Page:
Vicky Cristina Barcelona, Saturday

Breakfast on Pluto (Maori, 8.30pm). I always said Cillian Murphy looks like a girl. Director Neil Jordan obviously thought so, too, casting him as Patrick “Kitten” Braden, who soon realises that wanting to dress up as a woman in 70s Ireland is going to end in tears. London, glam rock and an adjacent career in the IRA beckon. There, he hooks up with a magician played by Stephen Rea, who infamously fell for a gender bender in The
Crying Game
(1992). This is a very different film, though: it’s outrageous and heartfelt, with an extraordinarily brave turn by Murphy. You won’t be surprised to hear that T-Rex’s Children of the Revolution is an integral part of the soundtrack. (2005) 3.5/5

Man on a Ledge (Sky Movies, Sky 020, 8.30pm). A completely daft thriller in which a bloke (Sam Worthington) spends about an hour and a half standing on a ledge zillions of storeys above New York. But wait, that’s not the half of it. While he’s enthralling the public and tying up the city’s emergency departments, his brother is stealing a diamond. And that’s not the half of it. Said one unconvinced reviewer, “The ledge is the movie’s most dynamic performer.” (2012) 2.5/5

The Soloist (TV3, 11.35pm). Uplifting true story about a homeless African-American, part two. This time, it’s mentally ill but musically gifted Nathaniel Ayers (Jamie Foxx), a cellist on Skid Row, who captures the attention of a story-hungry journalist (Robert Downey jnr). A swerve towards reality for director Joe Wright (Atonement, Pride & Prejudice), but he kind of overdoes it. This is worthy and thought-provoking, but the seriousness doesn’t let up for a moment. A shot of Keira Knightley flouncing past in a muslin frock would have done wonders. (2009) 3/5


The Rocker (Four, 8.30pm). This comedy about an ageing drummer who gets another shot at stardom feels like something Jack Black turned down. Actually, it’s loosely based on the sad story of the Beatles’ original drummer, Pete Best, who can be seen at the beginning of this movie reading Rolling Stone magazine. Rainn Wilson (Dwight Schrute from the US version of The Office) does his best with a weak script, but he’s rather a charming old groover, in spite of everything. (2007) 3/5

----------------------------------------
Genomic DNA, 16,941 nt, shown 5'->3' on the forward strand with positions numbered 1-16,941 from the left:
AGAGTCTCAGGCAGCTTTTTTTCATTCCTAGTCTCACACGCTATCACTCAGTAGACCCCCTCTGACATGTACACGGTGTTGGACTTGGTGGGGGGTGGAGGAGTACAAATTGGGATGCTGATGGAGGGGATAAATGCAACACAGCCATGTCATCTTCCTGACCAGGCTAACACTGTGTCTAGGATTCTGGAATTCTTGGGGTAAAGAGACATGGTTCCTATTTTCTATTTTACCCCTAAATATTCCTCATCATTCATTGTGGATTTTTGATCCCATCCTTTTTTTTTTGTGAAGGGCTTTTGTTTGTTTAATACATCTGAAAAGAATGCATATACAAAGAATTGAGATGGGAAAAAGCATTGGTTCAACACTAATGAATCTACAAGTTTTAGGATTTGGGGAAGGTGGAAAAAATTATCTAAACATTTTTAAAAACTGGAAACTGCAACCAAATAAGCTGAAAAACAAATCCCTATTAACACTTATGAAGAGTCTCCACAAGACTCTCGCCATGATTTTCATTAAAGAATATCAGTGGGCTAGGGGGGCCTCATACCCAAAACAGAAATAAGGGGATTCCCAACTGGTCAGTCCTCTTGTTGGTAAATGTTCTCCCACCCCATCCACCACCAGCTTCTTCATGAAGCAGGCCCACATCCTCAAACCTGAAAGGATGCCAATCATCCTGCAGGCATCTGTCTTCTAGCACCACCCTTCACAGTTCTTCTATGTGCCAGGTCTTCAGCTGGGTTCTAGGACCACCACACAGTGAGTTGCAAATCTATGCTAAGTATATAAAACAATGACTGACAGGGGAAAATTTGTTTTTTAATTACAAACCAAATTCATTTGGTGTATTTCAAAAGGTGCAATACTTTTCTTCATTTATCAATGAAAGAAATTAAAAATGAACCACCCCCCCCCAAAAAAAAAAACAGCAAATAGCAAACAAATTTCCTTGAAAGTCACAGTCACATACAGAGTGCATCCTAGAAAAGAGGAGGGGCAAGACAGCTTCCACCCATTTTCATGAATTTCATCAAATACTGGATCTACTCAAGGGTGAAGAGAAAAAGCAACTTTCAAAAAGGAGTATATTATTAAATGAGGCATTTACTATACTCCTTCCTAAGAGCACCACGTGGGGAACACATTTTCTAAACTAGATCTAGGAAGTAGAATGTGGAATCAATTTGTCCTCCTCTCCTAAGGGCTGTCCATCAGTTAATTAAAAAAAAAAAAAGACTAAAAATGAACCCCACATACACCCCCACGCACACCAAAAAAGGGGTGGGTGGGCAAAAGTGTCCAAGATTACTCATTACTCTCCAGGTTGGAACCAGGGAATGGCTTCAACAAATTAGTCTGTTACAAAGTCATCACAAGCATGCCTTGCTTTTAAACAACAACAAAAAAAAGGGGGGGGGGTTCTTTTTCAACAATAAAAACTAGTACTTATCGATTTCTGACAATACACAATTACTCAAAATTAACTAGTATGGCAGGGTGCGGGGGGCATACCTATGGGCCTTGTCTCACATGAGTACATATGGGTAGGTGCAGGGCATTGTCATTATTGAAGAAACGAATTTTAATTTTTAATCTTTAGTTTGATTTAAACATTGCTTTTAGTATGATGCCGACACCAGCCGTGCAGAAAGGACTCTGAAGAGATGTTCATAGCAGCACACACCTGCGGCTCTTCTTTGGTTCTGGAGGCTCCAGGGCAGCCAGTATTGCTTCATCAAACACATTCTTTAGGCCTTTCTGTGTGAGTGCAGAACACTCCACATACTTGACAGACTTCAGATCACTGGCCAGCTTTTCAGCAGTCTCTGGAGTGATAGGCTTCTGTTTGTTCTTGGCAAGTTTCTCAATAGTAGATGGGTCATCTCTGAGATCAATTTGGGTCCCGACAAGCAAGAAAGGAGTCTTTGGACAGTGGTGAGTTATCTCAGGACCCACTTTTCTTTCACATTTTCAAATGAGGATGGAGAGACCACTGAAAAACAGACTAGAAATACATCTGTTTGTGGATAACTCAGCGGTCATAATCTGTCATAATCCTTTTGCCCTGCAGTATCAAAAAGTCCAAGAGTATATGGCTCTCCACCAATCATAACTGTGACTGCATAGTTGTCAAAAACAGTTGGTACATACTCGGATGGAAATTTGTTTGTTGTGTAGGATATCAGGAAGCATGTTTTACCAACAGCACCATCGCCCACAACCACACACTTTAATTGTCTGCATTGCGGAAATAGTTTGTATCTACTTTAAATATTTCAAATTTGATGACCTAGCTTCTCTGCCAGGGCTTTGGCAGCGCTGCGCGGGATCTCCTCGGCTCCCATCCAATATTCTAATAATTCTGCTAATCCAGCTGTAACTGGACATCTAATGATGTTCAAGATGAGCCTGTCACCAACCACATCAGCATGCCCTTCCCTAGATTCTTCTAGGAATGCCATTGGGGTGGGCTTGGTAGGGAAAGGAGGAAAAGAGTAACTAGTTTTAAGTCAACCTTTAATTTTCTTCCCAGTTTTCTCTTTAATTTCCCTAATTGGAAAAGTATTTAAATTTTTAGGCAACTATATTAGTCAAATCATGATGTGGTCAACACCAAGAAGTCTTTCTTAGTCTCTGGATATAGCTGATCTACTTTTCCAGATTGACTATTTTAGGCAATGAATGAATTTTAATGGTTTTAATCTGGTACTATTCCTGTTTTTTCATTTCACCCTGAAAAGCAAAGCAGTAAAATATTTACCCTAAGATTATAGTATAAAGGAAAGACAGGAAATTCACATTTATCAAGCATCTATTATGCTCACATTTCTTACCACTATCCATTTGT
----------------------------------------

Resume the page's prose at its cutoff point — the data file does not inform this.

The Soloist
The Soloist, Sunday

Red (Prime, 8.30pm). Helen Mirren with a gun. Phwoarrrr! There have been lots of films made about retired agents/cops/crooks reforming for one last hurrah, but this one does it with such casual, classy ease, because of the calibre of its stars: Mirren, Bruce Willis and Morgan Freeman. Bring out the big guns, you might say. And they certainly do. (2010) 3.5/5


Herbie: Fully Loaded (TV2, 8.00pm). Undemanding family entertainment starring Lindsay Lohan, who seems to spend most of her life fully loaded. She was nominated for a Golden Raspberry Award as worst actress of the decade for this episode in the life of a ’63 VW Beetle that started out with The Love Bug 18 years before Lohan was born. (2005) 2.5/5

The Core (Four, 8.30pm). Oh, bollocks. The Earth’s core has stopped spinning and birds are acting crazy. We’re going to need some experts ending in “ologist” and some Nasa astronauts to fix it. Make sure one of them is pretty. Roger that: we’ll send two pretty ones (Hilary Swank and Aaron Eckhart) and some ordinary-looking ones. Watch carefully. Some day, a B-movie could save your life. (2003) 2.5/5

Films are rated out of 5: 1 (abysmal) to 5 (amazing).